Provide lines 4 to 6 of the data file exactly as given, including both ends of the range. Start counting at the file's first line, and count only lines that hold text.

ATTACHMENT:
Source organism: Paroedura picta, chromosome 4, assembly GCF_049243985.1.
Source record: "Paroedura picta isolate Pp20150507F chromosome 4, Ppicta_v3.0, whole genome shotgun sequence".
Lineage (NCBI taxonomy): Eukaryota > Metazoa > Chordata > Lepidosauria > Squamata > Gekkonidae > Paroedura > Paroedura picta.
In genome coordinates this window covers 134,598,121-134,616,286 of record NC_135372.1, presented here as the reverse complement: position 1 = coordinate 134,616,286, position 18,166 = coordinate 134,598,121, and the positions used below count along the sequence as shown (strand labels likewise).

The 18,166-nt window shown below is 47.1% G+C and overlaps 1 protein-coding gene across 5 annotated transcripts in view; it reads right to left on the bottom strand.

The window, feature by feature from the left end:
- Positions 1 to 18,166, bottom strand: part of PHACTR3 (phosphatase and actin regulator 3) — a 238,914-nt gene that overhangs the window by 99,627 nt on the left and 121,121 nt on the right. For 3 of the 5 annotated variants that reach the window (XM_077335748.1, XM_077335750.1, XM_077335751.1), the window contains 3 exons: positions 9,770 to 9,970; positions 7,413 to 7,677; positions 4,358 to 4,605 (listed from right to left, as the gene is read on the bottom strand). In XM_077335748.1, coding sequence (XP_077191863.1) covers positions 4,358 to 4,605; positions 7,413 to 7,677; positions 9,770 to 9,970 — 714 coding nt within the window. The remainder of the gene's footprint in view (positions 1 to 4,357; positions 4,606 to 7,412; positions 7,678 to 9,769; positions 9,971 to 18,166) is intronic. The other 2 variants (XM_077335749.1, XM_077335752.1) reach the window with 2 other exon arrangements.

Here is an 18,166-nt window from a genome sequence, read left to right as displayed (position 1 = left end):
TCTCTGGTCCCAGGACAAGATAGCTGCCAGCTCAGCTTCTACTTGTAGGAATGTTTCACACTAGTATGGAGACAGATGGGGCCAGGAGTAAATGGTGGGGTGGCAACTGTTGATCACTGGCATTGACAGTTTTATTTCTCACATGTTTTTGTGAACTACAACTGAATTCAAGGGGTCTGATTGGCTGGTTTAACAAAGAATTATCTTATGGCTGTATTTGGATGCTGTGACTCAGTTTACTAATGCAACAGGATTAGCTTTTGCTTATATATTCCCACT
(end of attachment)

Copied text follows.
In genome coordinates this window covers 134,598,121-134,616,286 of record NC_135372.1, presented here as the reverse complement: position 1 = coordinate 134,616,286, position 18,166 = coordinate 134,598,121, and the positions used below count along the sequence as shown (strand labels likewise).

The 18,166-nt window shown below is 47.1% G+C and overlaps 1 protein-coding gene across 5 annotated transcripts in view; it reads right to left on the bottom strand.

The window, feature by feature from the left end: